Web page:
So if you try something new, and you don’t really like it — does that mean you made a mistake?
As some of you may already know, I did karaoke for the first time a couple of months ago. I did it as part of this Camp Quest fundraising challenge, where two teams of atheist bloggers (or rather, one team versus PZ Myers all by his lonesome cephalopod self) competed to raise money for Camp Quest… a competition that turned into an escalating series of silly forfeits if our side won. Our side won — Go Team Awesome! — which meant Adam Lee had to grow a beard, Matt Dillahunty had to do the Atheist Experience show in drag, Jen McCreight had to learn to ride a bicycle on video, and JT Eberhard had to wax his legs and shave his head. And I had to pop my karaoke cherry, and post video of it on my blog. (I know. Ridiculous. We ought to stop acting like children. We raised over thirty grand for Camp Quest. So shut up.)
Back on topic: I was more than a little anxious about the karaoke thing. It wasn’t like a massive phobia or anything (although I did play up the “fear and loathing” aspect of it for entertainment/ fundraising purposes). It was just something I didn’t particularly want to do. But a lot of people said, “Oh, you’ll like it. Once you get over the nervousness, karaoke is big fun.” And I was open to the possibility that this might be the case… and while I was apprehensive, I was also prepared to enjoy myself.
As it turns out — yeah, not so much. I do actually like to sing, I have a reasonably okay singing voice, and I’m happy to sing in groups of friends. But I don’t like doing being the center of attention doing things that I’m not especially good at. Particularly when it’s in an unfamiliar situation. (And particularly not when it’s being put on YouTube.) The fact that my voice was shot from being at the conference all weekend didn’t help. Plus I’m generally not that crazy about hanging around in bars (don’t like crowds, don’t like noise, have complicated feelings about alcohol). So, yeah. Standing at the front of a room singing into a cheap microphone in a loud, crowded bar? As it turns out — not my cup of tea.
But, in a weird paradox, while I didn’t enjoy the actual experience of karaoke, I very much enjoyed the fact that I was doing it.
Largely, of course, because I was doing it for a good cause. (Go Camp Quest!) But also for its own sake. And while I think it’s unlikely that I’ll do it again (although I suppose that, if I’m going to follow my own advice about being willing to try anything twice, I ought to do it at least one more time), I’m not in the least bit sorry that I did it.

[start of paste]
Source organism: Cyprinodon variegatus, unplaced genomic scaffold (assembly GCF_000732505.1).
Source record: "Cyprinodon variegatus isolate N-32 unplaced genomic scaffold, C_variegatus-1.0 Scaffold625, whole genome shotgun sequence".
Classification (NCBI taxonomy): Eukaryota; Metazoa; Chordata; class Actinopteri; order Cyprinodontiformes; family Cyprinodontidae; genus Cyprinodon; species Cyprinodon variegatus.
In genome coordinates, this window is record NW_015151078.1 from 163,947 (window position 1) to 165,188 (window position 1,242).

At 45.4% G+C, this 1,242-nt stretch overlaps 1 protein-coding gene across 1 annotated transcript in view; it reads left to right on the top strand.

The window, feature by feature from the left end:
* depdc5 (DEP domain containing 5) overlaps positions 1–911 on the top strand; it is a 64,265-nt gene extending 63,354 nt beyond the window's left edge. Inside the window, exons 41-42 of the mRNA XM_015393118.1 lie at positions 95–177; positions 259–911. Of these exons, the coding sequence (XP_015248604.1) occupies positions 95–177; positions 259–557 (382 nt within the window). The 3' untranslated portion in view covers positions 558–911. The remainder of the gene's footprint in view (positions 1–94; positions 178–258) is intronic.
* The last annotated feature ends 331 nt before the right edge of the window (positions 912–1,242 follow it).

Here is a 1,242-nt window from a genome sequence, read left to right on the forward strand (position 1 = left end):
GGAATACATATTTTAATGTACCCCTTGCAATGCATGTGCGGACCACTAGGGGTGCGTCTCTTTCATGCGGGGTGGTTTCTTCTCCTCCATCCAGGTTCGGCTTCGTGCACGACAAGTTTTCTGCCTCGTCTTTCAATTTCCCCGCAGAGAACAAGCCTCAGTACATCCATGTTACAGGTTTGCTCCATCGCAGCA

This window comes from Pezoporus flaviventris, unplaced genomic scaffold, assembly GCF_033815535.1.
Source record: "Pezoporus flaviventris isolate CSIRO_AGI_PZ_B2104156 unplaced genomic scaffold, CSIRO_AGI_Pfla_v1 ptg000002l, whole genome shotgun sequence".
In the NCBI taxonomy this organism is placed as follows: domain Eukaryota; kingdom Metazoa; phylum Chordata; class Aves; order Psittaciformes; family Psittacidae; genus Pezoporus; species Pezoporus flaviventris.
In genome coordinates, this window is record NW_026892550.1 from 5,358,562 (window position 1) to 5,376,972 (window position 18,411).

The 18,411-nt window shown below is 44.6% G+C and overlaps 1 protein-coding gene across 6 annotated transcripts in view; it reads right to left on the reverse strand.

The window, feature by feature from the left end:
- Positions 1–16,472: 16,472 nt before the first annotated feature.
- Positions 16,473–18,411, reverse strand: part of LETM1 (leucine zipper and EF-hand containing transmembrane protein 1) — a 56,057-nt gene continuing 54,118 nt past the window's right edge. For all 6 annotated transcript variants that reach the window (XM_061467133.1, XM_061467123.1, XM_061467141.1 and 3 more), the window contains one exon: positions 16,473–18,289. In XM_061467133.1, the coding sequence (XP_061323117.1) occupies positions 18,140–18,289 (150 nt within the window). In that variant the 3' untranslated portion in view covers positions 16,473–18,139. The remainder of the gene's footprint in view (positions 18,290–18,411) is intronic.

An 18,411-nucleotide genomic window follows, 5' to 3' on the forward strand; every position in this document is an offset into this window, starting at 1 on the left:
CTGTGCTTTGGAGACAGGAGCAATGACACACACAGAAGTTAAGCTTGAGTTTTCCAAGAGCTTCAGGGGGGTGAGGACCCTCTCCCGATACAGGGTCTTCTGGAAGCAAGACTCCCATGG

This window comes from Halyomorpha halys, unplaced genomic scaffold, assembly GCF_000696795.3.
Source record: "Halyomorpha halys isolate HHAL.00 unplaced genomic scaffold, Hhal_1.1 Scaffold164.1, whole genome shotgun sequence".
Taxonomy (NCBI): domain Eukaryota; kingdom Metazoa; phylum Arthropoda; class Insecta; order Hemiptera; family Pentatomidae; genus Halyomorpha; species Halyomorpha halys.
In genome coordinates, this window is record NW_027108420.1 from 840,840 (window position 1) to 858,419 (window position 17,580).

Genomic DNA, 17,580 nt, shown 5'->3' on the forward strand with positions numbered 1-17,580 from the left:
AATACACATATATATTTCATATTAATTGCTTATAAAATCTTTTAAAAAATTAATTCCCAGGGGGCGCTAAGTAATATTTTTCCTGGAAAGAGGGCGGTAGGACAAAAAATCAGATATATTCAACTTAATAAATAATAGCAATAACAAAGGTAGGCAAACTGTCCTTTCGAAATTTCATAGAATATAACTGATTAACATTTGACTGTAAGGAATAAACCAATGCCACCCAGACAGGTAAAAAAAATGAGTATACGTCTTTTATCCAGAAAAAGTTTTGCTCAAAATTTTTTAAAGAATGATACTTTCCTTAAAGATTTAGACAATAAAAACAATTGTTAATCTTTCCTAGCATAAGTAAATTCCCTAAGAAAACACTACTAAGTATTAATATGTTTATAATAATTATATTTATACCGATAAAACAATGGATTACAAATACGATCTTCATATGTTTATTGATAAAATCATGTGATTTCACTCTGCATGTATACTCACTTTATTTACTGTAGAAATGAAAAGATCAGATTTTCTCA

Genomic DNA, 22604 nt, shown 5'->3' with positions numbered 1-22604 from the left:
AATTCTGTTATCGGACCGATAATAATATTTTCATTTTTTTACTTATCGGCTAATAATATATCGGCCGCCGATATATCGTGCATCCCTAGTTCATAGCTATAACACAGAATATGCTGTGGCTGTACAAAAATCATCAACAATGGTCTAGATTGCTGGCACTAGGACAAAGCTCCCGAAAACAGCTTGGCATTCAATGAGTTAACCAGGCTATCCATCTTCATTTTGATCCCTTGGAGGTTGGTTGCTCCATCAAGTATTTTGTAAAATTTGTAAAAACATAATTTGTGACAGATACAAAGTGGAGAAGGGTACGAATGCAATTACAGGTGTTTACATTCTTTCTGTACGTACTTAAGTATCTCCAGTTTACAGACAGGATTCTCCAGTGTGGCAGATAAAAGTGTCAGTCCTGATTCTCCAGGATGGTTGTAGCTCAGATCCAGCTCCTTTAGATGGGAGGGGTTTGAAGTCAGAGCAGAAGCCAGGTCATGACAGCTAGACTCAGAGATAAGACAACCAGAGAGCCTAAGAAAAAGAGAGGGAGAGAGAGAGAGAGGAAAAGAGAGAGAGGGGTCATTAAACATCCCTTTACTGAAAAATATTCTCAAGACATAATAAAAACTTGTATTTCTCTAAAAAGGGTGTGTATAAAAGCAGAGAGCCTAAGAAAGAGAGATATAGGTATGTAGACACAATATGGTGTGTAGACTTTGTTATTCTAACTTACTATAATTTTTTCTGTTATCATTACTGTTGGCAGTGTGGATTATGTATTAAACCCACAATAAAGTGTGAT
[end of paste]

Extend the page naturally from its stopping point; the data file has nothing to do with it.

Because that’s the nature of adventure.
The nature of adventure is that you sometimes wind up doing stuff you don’t like… and stuff that’s annoying… and stuff that’s scary… and stuff that doesn’t work out so well. Not just sometimes. Often. You have to kiss a lot of frogs before you meet a prince. And you have to sing karaoke and eat black olives and bleach your hair blonde and live in Orange County and go Irish step-dancing and do a reading of a comedy porn story at an orgy (long story, I’ll tell you another time)… so you can figure out that no, you don’t like those things, but you do like folk singing, and green olives, and blue hair, and San Francisco, and English country dancing, and reading overly personal non-fiction at sex readings. When you try things you’ve never done before, some of it is going to turn out to be stuff you like, and some of it isn’t… and by its very nature as stuff you’ve never done before, you’re not going to know ahead of time which is going to be which.
And I think that may be even more true the older you get.
I’m 49 now, and I’ve tried an awful lot of the things that have occurred to me might be interesting. And while there are still a whole lot of things left on that list, I’ve run through many of the ones on my A list, my “Oh, my God, that seems like it’s so me, I totally have to try that” list. I’m now much more on my B list; my “Oo, that’s intriguing, I’m not sure about that, but it seems like it has potential” list. And I’m getting into my C list as well, my “Hm, okay, that hadn’t really occurred to me before, but what the hell, you never know” list. And the B list and C list are, by their nature, somewhat less likely to pay off.
But they’re also more likely to surprise me. The things from my B and C list that have paid off? They rank as some of the finest pleasures of my life. Salt and pepper ice cream. High-heeled shoes. Radiohead. Project Runway. Some sexual things that I’m not going to tell you about. Okra.
I love these things. I love the surprise of them, I love that they’re still fresh and exciting — and I love them for their own sake. And I would never have these things if I hadn’t been willing to try them and not like them.
And what’s more… the things I do like, the things I know I like, the things I don’t even have to think about whether I like, the things I’ve liked for years? Without new things in my life — whether crappy or awesome — the old favorites wouldn’t be nearly as much fun.
If I only ever did things I know I like to do? I’d just be doing the same things over and over again. And at some point, I wouldn’t like doing them anymore. They’d get tedious. They’d feel like a prison, or a trap. But when I come back to something I know I like, after a stretch of trying new stuff — some of which worked out, some of which didn’t — the old favorites become a genuine comfort. A deep delight. Adventure doesn’t just bring new possibilities into my life. It sheds new light on the old possibilities.
So if I’m trying new things that I don’t like? If I’m trying black olives and spitting them out; if I’m bleaching my hair and then dying it blue the next day because blonde looks wicked stupid on me; if I’m trying karaoke and going, “Jesus fictional Christ, this sucks”?
It means I’m having an adventurous life.
And that is a pleasure all its own.